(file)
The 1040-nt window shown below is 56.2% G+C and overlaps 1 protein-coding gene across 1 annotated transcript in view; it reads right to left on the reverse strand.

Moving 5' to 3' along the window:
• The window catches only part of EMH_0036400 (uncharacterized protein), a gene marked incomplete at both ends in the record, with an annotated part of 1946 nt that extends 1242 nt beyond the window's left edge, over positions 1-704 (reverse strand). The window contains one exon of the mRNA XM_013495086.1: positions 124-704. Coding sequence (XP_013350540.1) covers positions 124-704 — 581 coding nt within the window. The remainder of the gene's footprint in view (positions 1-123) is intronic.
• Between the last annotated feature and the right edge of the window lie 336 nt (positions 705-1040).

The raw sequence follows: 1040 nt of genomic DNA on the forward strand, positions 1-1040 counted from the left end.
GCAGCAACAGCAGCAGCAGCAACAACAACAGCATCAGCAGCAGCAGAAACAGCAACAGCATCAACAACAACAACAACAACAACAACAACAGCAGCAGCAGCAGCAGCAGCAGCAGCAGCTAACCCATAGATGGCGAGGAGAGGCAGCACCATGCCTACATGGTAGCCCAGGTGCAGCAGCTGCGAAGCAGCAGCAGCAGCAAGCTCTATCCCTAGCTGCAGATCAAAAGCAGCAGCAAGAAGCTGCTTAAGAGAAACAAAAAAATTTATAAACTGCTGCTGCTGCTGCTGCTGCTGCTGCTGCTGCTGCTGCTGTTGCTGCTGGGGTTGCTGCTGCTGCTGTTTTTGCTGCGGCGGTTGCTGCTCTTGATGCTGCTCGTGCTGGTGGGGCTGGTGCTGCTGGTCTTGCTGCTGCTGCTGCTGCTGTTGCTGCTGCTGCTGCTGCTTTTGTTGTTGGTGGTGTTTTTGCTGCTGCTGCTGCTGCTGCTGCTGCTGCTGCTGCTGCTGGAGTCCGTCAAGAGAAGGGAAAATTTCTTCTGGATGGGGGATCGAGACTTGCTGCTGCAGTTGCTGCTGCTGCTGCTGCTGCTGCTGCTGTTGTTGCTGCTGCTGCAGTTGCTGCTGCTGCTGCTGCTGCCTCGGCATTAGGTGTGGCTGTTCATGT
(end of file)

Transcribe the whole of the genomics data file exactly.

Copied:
The 1040-nt window shown below is 56.2% G+C and overlaps 1 protein-coding gene across 1 annotated transcript in view; it reads right to left on the reverse strand.

Moving 5' to 3' along the window:
• The window catches only part of EMH_0036400 (uncharacterized protein), a gene marked incomplete at both ends in the record, with an annotated part of 1946 nt that extends 1242 nt beyond the window's left edge, over positions 1-704 (reverse strand). The window contains one exon of the mRNA XM_013495086.1: positions 124-704. Coding sequence (XP_013350540.1) covers positions 124-704 — 581 coding nt within the window. The remainder of the gene's footprint in view (positions 1-123) is intronic.
• Between the last annotated feature and the right edge of the window lie 336 nt (positions 705-1040).

The raw sequence follows: 1040 nt of genomic DNA on the forward strand, positions 1-1040 counted from the left end.
GCAGCAACAGCAGCAGCAGCAACAACAACAGCATCAGCAGCAGCAGAAACAGCAACAGCATCAACAACAACAACAACAACAACAACAACAGCAGCAGCAGCAGCAGCAGCAGCAGCAGCTAACCCATAGATGGCGAGGAGAGGCAGCACCATGCCTACATGGTAGCCCAGGTGCAGCAGCTGCGAAGCAGCAGCAGCAGCAAGCTCTATCCCTAGCTGCAGATCAAAAGCAGCAGCAAGAAGCTGCTTAAGAGAAACAAAAAAATTTATAAACTGCTGCTGCTGCTGCTGCTGCTGCTGCTGCTGCTGCTGCTGTTGCTGCTGGGGTTGCTGCTGCTGCTGTTTTTGCTGCGGCGGTTGCTGCTCTTGATGCTGCTCGTGCTGGTGGGGCTGGTGCTGCTGGTCTTGCTGCTGCTGCTGCTGCTGTTGCTGCTGCTGCTGCTGCTTTTGTTGTTGGTGGTGTTTTTGCTGCTGCTGCTGCTGCTGCTGCTGCTGCTGCTGCTGCTGGAGTCCGTCAAGAGAAGGGAAAATTTCTTCTGGATGGGGGATCGAGACTTGCTGCTGCAGTTGCTGCTGCTGCTGCTGCTGCTGCTGCTGTTGTTGCTGCTGCTGCAGTTGCTGCTGCTGCTGCTGCTGCCTCGGCATTAGGTGTGGCTGTTCATGT